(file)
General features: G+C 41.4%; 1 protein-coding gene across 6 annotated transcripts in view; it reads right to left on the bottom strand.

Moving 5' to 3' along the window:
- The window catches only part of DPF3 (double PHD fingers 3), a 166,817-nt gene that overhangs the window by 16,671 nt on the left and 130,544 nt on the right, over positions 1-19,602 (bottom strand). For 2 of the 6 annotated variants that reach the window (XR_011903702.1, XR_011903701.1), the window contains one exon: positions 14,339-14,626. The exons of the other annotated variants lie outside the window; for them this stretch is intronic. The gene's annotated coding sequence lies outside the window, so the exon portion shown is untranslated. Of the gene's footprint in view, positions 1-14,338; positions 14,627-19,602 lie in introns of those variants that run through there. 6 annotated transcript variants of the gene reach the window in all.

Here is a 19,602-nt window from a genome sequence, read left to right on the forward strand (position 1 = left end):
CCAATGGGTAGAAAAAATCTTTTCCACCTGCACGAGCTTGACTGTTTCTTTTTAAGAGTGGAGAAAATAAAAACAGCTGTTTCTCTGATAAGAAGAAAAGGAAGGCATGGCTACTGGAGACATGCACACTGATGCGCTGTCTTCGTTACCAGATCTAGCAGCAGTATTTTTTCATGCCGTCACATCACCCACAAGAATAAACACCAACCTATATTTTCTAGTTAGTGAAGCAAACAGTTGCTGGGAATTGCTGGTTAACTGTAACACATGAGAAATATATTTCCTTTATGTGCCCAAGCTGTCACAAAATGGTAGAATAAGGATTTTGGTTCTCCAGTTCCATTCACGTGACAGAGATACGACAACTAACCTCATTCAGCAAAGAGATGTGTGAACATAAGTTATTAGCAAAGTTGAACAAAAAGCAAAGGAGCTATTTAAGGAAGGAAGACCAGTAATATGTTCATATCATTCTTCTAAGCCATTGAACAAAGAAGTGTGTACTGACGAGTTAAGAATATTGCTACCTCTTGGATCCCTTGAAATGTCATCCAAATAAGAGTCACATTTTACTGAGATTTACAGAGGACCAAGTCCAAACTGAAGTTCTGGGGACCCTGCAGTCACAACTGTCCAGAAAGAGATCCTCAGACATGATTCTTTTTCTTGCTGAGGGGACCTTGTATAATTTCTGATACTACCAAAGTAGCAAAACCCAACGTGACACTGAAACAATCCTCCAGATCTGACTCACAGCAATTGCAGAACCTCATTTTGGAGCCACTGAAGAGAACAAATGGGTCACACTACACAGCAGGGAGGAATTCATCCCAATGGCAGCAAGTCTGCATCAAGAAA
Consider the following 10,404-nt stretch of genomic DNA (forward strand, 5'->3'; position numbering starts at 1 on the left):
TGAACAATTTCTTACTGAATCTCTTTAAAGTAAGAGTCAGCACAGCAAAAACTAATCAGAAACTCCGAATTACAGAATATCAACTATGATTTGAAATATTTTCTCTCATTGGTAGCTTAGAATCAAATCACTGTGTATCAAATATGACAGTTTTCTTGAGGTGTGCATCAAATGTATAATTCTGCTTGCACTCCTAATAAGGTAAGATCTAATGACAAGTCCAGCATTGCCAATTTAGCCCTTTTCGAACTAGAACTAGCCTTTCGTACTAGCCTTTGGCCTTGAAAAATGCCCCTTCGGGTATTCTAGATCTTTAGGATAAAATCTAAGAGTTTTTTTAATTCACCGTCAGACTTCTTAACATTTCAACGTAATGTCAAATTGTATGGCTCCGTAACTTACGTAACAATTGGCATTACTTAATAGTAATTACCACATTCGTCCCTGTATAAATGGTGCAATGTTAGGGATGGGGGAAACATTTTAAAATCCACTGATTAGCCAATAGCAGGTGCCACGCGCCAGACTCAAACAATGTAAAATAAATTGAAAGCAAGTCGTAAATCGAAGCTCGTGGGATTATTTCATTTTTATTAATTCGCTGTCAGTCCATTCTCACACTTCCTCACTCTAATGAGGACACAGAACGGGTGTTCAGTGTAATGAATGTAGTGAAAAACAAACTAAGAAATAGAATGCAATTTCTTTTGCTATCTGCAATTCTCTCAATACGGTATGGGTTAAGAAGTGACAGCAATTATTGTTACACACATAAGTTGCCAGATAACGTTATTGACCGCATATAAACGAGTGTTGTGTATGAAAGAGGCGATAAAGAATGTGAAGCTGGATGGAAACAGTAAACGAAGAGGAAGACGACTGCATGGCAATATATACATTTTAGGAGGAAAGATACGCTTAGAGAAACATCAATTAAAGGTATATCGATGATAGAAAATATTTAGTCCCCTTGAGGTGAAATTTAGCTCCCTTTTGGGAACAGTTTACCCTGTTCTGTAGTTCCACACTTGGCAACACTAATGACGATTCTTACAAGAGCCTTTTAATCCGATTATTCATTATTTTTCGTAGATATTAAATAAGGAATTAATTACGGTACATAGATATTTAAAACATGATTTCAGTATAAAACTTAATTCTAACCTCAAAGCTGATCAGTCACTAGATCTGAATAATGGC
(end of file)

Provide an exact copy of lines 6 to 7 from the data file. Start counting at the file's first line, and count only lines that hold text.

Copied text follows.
Consider the following 10,404-nt stretch of genomic DNA (forward strand, 5'->3'; position numbering starts at 1 on the left):
TGAACAATTTCTTACTGAATCTCTTTAAAGTAAGAGTCAGCACAGCAAAAACTAATCAGAAACTCCGAATTACAGAATATCAACTATGATTTGAAATATTTTCTCTCATTGGTAGCTTAGAATCAAATCACTGTGTATCAAATATGACAGTTTTCTTGAGGTGTGCATCAAATGTATAATTCTGCTTGCACTCCTAATAAGGTAAGATCTAATGACAAGTCCAGCATTGCCAATTTAGCCCTTTTCGAACTAGAACTAGCCTTTCGTACTAGCCTTTGGCCTTGAAAAATGCCCCTTCGGGTATTCTAGATCTTTAGGATAAAATCTAAGAGTTTTTTTAATTCACCGTCAGACTTCTTAACATTTCAACGTAATGTCAAATTGTATGGCTCCGTAACTTACGTAACAATTGGCATTACTTAATAGTAATTACCACATTCGTCCCTGTATAAATGGTGCAATGTTAGGGATGGGGGAAACATTTTAAAATCCACTGATTAGCCAATAGCAGGTGCCACGCGCCAGACTCAAACAATGTAAAATAAATTGAAAGCAAGTCGTAAATCGAAGCTCGTGGGATTATTTCATTTTTATTAATTCGCTGTCAGTCCATTCTCACACTTCCTCACTCTAATGAGGACACAGAACGGGTGTTCAGTGTAATGAATGTAGTGAAAAACAAACTAAGAAATAGAATGCAATTTCTTTTGCTATCTGCAATTCTCTCAATACGGTATGGGTTAAGAAGTGACAGCAATTATTGTTACACACATAAGTTGCCAGATAACGTTATTGACCGCATATAAACGAGTGTTGTGTATGAAAGAGGCGATAAAGAATGTGAAGCTGGATGGAAACAGTAAACGAAGAGGAAGACGACTGCATGGCAATATATACATTTTAGGAGGAAAGATACGCTTAGAGAAACATCAATTAAAGGTATATCGATGATAGAAAATATTTAGTCCCCTTGAGGTGAAATTTAGCTCCCTTTTGGGAACAGTTTACCCTGTTCTGTAGTTCCACACTTGGCAACACTAATGACGATTCTTACAAGAGCCTTTTAATCCGATTATTCATTATTTTTCGTAGATATTAAATAAGGAATTAATTACGGTACATAGATATTTAAAACATGATTTCAGTATAAAACTTAATTCTAACCTCAAAGCTGATCAGTCACTAGATCTGAATAATGGC